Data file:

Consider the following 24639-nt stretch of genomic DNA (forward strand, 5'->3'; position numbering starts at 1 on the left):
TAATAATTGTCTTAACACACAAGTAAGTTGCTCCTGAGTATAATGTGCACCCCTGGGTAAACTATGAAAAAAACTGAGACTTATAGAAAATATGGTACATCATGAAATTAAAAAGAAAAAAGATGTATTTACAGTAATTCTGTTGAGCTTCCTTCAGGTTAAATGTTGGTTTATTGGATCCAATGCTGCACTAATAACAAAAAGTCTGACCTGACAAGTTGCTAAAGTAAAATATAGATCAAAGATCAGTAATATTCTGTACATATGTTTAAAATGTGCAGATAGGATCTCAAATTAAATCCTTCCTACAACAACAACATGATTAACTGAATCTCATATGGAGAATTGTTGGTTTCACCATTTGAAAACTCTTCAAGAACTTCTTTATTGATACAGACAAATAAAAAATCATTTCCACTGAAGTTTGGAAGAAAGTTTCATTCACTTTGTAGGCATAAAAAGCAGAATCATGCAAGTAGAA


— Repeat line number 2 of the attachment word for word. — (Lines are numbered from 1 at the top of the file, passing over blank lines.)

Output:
TAATAATTGTCTTAACACACAAGTAAGTTGCTCCTGAGTATAATGTGCACCCCTGGGTAAACTATGAAAAAAACTGAGACTTATAGAAAATATGGTACATCATGAAATTAAAAAGAAAAAAGATGTATTTACAGTAATTCTGTTGAGCTTCCTTCAGGTTAAATGTTGGTTTATTGGATCCAATGCTGCACTAATAACAAAAAGTCTGACCTGACAAGTTGCTAAAGTAAAATATAGATCAAAGATCAGTAATATTCTGTACATATGTTTAAAATGTGCAGATAGGATCTCAAATTAAATCCTTCCTACAACAACAACATGATTAACTGAATCTCATATGGAGAATTGTTGGTTTCACCATTTGAAAACTCTTCAAGAACTTCTTTATTGATACAGACAAATAAAAAATCATTTCCACTGAAGTTTGGAAGAAAGTTTCATTCACTTTGTAGGCATAAAAAGCAGAATCATGCAAGTAGAA